About a week after most area schools closed, teachers and administrators were back in the classroom, taking part in a summer course that will prepare educators for implementing new standards across the state for the 2013–2014 school year.
The state’s Educator Effectiveness Academies began this week as part of what school officials say is a continuation of the largest professional development program in state history.
More than 6,000 educators are scheduled to take part in several regional academies, including the first academy at Marriotts Ridge High School in Marriottsville, which more than 1,000 from Howard, Prince George’s, Montgomery, Frederick and Anne Arundel counties attended.
Academies are slated for June 26–28 in Baltimore and Waldorf.
The academies are part of the state’s efforts to prepare for more stringent national standards that will require students to comprehend reading, writing and math concepts on a deeper and more rigorous level, and teachers will be required to deliver lessons that are considered competitive in the global educational arena.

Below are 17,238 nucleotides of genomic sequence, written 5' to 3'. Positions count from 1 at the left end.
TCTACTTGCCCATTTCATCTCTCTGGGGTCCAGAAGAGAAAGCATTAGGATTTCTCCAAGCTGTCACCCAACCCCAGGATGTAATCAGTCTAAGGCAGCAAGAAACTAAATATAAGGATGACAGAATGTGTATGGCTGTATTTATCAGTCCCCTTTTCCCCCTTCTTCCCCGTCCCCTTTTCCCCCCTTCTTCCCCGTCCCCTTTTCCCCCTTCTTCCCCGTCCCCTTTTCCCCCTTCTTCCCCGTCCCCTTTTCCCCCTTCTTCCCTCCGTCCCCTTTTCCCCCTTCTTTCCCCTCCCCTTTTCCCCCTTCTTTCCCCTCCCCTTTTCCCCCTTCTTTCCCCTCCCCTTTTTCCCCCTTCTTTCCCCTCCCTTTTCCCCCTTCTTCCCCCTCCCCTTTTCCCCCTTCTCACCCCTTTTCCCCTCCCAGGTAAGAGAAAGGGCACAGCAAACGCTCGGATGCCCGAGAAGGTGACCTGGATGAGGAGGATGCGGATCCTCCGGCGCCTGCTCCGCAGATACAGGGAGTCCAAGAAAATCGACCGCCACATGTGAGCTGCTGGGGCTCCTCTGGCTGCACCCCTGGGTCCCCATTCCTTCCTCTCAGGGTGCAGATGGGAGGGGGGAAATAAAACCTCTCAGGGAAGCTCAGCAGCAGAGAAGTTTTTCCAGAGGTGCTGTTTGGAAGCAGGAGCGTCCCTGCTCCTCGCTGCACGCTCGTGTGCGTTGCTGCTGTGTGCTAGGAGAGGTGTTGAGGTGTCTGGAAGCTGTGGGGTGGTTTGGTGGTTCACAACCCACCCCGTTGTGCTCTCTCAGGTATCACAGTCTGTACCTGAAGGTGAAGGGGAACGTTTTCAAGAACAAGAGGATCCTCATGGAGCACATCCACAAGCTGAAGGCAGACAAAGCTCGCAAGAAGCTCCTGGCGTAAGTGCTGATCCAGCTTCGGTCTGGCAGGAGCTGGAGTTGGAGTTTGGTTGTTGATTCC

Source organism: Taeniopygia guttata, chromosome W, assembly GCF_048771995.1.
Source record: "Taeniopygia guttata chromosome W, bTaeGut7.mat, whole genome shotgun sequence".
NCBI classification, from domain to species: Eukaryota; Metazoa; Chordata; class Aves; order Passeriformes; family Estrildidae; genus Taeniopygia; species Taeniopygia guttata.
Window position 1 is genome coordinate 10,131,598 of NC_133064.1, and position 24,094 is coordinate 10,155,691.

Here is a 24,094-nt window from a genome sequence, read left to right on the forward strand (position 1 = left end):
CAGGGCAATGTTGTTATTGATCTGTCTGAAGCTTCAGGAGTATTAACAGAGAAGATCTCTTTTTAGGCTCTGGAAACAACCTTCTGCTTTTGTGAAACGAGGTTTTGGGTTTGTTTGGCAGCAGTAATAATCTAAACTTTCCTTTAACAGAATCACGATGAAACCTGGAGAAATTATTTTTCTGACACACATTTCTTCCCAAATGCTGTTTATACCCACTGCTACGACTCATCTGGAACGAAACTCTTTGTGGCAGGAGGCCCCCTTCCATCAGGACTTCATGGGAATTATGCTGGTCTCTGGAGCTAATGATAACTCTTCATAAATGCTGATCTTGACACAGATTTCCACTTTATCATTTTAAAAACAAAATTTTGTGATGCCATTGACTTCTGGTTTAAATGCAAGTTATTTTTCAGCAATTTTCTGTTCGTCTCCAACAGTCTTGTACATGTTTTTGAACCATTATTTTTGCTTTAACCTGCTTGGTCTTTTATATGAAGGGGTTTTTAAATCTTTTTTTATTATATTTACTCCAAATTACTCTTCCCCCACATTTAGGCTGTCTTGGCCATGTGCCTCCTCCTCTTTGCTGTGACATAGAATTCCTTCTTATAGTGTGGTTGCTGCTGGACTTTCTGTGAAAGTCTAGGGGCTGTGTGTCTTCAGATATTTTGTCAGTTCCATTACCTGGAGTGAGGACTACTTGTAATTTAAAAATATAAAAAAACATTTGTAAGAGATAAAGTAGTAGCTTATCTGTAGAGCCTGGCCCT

Tests on those standards will be administered beginning in the 2014–2015 school year.
“Last year, we took standards and turned them into frameworks, and frameworks identify the essential skills and knowledge that a kid has to have to successfully tackle that standard,” said Scott Pfeifer, the state’s director of instructional assessment. “This year … let’s take a framework and illustrate it with … some model lessons that are specific.
“What we’re not interested in doing is writing hundreds and hundreds of those,” said Pfeifer, “because that would be a scripted curriculum, and the fact is that teachers need to write their own lessons in order to be effective. We have to give them models.”
Read the full article at The Baltimore Sun.